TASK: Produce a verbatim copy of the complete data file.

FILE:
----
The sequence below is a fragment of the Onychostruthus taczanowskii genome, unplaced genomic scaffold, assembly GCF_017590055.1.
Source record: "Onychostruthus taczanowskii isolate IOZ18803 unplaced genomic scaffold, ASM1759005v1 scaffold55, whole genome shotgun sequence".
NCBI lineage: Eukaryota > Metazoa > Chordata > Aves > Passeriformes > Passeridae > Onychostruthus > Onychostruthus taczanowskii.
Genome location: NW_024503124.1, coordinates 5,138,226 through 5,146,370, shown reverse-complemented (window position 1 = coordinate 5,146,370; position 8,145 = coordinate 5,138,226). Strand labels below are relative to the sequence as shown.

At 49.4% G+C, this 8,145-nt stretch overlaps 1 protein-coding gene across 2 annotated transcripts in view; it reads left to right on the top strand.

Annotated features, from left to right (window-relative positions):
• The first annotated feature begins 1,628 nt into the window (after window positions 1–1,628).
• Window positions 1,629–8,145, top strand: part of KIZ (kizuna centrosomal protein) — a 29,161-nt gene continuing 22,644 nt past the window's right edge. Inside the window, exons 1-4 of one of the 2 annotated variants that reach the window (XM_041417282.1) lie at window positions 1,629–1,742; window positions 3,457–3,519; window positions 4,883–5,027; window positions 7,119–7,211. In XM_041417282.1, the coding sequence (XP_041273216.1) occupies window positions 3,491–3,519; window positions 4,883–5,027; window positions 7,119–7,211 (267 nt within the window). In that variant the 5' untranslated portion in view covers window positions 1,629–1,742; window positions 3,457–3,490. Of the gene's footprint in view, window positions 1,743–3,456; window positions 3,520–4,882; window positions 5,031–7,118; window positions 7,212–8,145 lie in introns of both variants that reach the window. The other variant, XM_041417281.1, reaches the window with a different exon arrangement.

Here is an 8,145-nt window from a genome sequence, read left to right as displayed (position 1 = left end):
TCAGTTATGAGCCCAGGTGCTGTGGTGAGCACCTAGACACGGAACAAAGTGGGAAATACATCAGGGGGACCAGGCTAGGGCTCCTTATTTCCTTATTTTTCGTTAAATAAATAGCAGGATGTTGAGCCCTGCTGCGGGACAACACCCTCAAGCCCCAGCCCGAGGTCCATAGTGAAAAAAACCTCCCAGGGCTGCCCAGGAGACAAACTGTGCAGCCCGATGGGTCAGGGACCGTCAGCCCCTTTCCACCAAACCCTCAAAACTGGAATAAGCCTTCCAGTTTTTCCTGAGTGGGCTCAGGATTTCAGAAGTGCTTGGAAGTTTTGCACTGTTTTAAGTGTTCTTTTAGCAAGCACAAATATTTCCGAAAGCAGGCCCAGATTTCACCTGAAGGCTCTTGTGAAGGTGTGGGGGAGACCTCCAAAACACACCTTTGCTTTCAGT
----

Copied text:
The sequence below is a fragment of the Onychostruthus taczanowskii genome, unplaced genomic scaffold, assembly GCF_017590055.1.
Source record: "Onychostruthus taczanowskii isolate IOZ18803 unplaced genomic scaffold, ASM1759005v1 scaffold55, whole genome shotgun sequence".
NCBI lineage: Eukaryota > Metazoa > Chordata > Aves > Passeriformes > Passeridae > Onychostruthus > Onychostruthus taczanowskii.
Genome location: NW_024503124.1, coordinates 5,138,226 through 5,146,370, shown reverse-complemented (window position 1 = coordinate 5,146,370; position 8,145 = coordinate 5,138,226). Strand labels below are relative to the sequence as shown.

At 49.4% G+C, this 8,145-nt stretch overlaps 1 protein-coding gene across 2 annotated transcripts in view; it reads left to right on the top strand.

Annotated features, from left to right (window-relative positions):
• The first annotated feature begins 1,628 nt into the window (after window positions 1–1,628).
• Window positions 1,629–8,145, top strand: part of KIZ (kizuna centrosomal protein) — a 29,161-nt gene continuing 22,644 nt past the window's right edge. Inside the window, exons 1-4 of one of the 2 annotated variants that reach the window (XM_041417282.1) lie at window positions 1,629–1,742; window positions 3,457–3,519; window positions 4,883–5,027; window positions 7,119–7,211. In XM_041417282.1, the coding sequence (XP_041273216.1) occupies window positions 3,491–3,519; window positions 4,883–5,027; window positions 7,119–7,211 (267 nt within the window). In that variant the 5' untranslated portion in view covers window positions 1,629–1,742; window positions 3,457–3,490. Of the gene's footprint in view, window positions 1,743–3,456; window positions 3,520–4,882; window positions 5,031–7,118; window positions 7,212–8,145 lie in introns of both variants that reach the window. The other variant, XM_041417281.1, reaches the window with a different exon arrangement.

Here is an 8,145-nt window from a genome sequence, read left to right as displayed (position 1 = left end):
TCAGTTATGAGCCCAGGTGCTGTGGTGAGCACCTAGACACGGAACAAAGTGGGAAATACATCAGGGGGACCAGGCTAGGGCTCCTTATTTCCTTATTTTTCGTTAAATAAATAGCAGGATGTTGAGCCCTGCTGCGGGACAACACCCTCAAGCCCCAGCCCGAGGTCCATAGTGAAAAAAACCTCCCAGGGCTGCCCAGGAGACAAACTGTGCAGCCCGATGGGTCAGGGACCGTCAGCCCCTTTCCACCAAACCCTCAAAACTGGAATAAGCCTTCCAGTTTTTCCTGAGTGGGCTCAGGATTTCAGAAGTGCTTGGAAGTTTTGCACTGTTTTAAGTGTTCTTTTAGCAAGCACAAATATTTCCGAAAGCAGGCCCAGATTTCACCTGAAGGCTCTTGTGAAGGTGTGGGGGAGACCTCCAAAACACACCTTTGCTTTCAGT